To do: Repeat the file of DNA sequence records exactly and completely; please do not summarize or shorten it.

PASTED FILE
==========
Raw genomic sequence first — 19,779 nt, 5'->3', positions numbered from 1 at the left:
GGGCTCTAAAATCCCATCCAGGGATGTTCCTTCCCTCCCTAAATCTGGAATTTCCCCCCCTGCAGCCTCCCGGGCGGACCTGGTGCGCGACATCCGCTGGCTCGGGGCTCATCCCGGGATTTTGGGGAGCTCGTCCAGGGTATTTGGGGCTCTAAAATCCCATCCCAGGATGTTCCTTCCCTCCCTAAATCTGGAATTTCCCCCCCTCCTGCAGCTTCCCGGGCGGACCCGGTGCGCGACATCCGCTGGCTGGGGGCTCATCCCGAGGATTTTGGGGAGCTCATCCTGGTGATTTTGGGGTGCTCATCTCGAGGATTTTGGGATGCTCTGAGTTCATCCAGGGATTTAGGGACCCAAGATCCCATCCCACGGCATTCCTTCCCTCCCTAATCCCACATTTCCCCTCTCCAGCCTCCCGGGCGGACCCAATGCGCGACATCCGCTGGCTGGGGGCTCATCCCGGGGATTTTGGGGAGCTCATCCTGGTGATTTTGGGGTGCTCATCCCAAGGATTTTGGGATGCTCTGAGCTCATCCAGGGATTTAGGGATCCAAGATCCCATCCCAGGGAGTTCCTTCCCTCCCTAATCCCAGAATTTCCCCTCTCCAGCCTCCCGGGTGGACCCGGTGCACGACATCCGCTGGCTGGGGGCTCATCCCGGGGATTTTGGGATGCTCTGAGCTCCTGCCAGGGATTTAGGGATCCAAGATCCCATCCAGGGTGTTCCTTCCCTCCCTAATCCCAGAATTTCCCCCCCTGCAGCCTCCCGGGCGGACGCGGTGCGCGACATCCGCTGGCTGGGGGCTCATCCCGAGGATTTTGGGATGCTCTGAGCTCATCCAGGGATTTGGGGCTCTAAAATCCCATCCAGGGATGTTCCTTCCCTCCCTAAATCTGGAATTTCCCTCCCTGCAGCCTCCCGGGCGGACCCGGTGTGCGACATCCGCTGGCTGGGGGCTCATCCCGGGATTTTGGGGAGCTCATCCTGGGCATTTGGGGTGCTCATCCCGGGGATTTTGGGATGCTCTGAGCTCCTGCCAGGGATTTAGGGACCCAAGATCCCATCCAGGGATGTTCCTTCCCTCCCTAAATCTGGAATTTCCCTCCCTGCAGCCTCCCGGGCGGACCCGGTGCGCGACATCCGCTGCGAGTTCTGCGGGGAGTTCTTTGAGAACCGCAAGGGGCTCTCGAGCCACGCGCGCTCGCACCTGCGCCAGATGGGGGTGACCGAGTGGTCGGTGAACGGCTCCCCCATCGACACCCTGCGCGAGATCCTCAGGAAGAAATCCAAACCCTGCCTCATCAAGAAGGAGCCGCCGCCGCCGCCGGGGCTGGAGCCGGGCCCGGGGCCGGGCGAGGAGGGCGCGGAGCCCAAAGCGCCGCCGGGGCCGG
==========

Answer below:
Raw genomic sequence first — 19,779 nt, 5'->3', positions numbered from 1 at the left:
GGGCTCTAAAATCCCATCCAGGGATGTTCCTTCCCTCCCTAAATCTGGAATTTCCCCCCCTGCAGCCTCCCGGGCGGACCTGGTGCGCGACATCCGCTGGCTCGGGGCTCATCCCGGGATTTTGGGGAGCTCGTCCAGGGTATTTGGGGCTCTAAAATCCCATCCCAGGATGTTCCTTCCCTCCCTAAATCTGGAATTTCCCCCCCTCCTGCAGCTTCCCGGGCGGACCCGGTGCGCGACATCCGCTGGCTGGGGGCTCATCCCGAGGATTTTGGGGAGCTCATCCTGGTGATTTTGGGGTGCTCATCTCGAGGATTTTGGGATGCTCTGAGTTCATCCAGGGATTTAGGGACCCAAGATCCCATCCCACGGCATTCCTTCCCTCCCTAATCCCACATTTCCCCTCTCCAGCCTCCCGGGCGGACCCAATGCGCGACATCCGCTGGCTGGGGGCTCATCCCGGGGATTTTGGGGAGCTCATCCTGGTGATTTTGGGGTGCTCATCCCAAGGATTTTGGGATGCTCTGAGCTCATCCAGGGATTTAGGGATCCAAGATCCCATCCCAGGGAGTTCCTTCCCTCCCTAATCCCAGAATTTCCCCTCTCCAGCCTCCCGGGTGGACCCGGTGCACGACATCCGCTGGCTGGGGGCTCATCCCGGGGATTTTGGGATGCTCTGAGCTCCTGCCAGGGATTTAGGGATCCAAGATCCCATCCAGGGTGTTCCTTCCCTCCCTAATCCCAGAATTTCCCCCCCTGCAGCCTCCCGGGCGGACGCGGTGCGCGACATCCGCTGGCTGGGGGCTCATCCCGAGGATTTTGGGATGCTCTGAGCTCATCCAGGGATTTGGGGCTCTAAAATCCCATCCAGGGATGTTCCTTCCCTCCCTAAATCTGGAATTTCCCTCCCTGCAGCCTCCCGGGCGGACCCGGTGTGCGACATCCGCTGGCTGGGGGCTCATCCCGGGATTTTGGGGAGCTCATCCTGGGCATTTGGGGTGCTCATCCCGGGGATTTTGGGATGCTCTGAGCTCCTGCCAGGGATTTAGGGACCCAAGATCCCATCCAGGGATGTTCCTTCCCTCCCTAAATCTGGAATTTCCCTCCCTGCAGCCTCCCGGGCGGACCCGGTGCGCGACATCCGCTGCGAGTTCTGCGGGGAGTTCTTTGAGAACCGCAAGGGGCTCTCGAGCCACGCGCGCTCGCACCTGCGCCAGATGGGGGTGACCGAGTGGTCGGTGAACGGCTCCCCCATCGACACCCTGCGCGAGATCCTCAGGAAGAAATCCAAACCCTGCCTCATCAAGAAGGAGCCGCCGCCGCCGCCGGGGCTGGAGCCGGGCCCGGGGCCGGGCGAGGAGGGCGCGGAGCCCAAAGCGCCGCCGGGGCCGG